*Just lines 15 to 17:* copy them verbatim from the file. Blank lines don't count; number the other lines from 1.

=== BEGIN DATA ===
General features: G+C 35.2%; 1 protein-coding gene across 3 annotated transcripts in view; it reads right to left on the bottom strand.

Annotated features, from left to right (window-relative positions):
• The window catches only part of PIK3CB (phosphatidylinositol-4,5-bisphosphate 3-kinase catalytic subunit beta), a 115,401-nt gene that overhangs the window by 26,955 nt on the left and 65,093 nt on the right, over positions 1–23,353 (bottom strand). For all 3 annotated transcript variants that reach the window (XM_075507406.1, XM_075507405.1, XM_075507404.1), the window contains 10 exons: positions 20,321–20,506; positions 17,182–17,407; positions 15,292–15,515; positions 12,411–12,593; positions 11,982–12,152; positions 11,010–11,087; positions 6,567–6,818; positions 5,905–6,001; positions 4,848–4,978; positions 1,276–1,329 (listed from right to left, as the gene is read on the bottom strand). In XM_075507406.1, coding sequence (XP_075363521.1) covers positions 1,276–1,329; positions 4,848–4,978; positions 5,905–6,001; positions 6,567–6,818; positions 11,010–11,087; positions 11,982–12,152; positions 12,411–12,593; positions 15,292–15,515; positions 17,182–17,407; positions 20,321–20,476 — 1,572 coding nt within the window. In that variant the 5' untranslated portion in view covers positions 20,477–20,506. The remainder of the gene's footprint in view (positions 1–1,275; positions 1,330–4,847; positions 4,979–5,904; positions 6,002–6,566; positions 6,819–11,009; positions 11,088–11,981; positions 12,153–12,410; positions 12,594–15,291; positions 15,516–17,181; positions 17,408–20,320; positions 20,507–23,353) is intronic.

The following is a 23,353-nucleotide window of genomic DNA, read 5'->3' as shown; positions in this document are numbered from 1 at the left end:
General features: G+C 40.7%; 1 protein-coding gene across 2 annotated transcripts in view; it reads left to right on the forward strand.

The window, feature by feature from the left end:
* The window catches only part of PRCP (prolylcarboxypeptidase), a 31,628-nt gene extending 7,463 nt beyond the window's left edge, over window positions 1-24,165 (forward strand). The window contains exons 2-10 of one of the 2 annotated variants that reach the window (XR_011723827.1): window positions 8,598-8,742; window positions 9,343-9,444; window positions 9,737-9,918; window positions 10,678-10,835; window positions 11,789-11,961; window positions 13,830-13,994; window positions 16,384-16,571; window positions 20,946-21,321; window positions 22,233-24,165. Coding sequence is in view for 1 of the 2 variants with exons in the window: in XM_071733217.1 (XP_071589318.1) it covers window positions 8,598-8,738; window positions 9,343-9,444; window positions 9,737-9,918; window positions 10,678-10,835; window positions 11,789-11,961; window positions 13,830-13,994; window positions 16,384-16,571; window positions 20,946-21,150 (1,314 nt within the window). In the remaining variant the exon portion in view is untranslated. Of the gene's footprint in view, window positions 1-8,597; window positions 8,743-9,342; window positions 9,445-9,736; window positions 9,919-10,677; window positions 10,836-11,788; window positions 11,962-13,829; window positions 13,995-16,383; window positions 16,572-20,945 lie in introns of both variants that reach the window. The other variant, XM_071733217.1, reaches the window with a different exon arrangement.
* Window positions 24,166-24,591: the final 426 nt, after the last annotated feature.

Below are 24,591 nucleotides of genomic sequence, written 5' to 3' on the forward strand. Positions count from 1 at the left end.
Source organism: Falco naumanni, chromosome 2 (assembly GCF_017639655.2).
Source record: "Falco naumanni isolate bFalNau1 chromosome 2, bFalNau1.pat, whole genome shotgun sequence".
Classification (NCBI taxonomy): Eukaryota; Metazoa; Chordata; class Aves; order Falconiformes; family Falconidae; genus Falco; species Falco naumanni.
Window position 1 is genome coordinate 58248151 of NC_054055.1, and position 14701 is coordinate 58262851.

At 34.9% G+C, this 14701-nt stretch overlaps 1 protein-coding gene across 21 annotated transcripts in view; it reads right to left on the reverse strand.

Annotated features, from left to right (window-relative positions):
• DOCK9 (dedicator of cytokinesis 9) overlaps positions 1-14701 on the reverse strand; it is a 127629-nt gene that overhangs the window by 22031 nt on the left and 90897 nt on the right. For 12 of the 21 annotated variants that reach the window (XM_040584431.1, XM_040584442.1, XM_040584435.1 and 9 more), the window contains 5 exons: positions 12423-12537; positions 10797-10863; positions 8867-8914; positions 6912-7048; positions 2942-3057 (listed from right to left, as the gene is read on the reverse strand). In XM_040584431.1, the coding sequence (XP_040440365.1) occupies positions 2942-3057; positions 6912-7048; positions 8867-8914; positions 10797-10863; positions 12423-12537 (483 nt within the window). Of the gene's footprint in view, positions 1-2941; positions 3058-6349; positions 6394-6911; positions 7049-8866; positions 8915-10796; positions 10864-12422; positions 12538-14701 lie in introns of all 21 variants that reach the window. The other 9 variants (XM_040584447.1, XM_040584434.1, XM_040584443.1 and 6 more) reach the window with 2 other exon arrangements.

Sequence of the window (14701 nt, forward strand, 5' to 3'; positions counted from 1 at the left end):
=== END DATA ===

Annotated features, from left to right (window-relative positions):
• DOCK9 (dedicator of cytokinesis 9) overlaps positions 1-14701 on the reverse strand; it is a 127629-nt gene that overhangs the window by 22031 nt on the left and 90897 nt on the right. For 12 of the 21 annotated variants that reach the window (XM_040584431.1, XM_040584442.1, XM_040584435.1 and 9 more), the window contains 5 exons: positions 12423-12537; positions 10797-10863; positions 8867-8914; positions 6912-7048; positions 2942-3057 (listed from right to left, as the gene is read on the reverse strand). In XM_040584431.1, the coding sequence (XP_040440365.1) occupies positions 2942-3057; positions 6912-7048; positions 8867-8914; positions 10797-10863; positions 12423-12537 (483 nt within the window). Of the gene's footprint in view, positions 1-2941; positions 3058-6349; positions 6394-6911; positions 7049-8866; positions 8915-10796; positions 10864-12422; positions 12538-14701 lie in introns of all 21 variants that reach the window. The other 9 variants (XM_040584447.1, XM_040584434.1, XM_040584443.1 and 6 more) reach the window with 2 other exon arrangements.

Sequence of the window (14701 nt, forward strand, 5' to 3'; positions counted from 1 at the left end):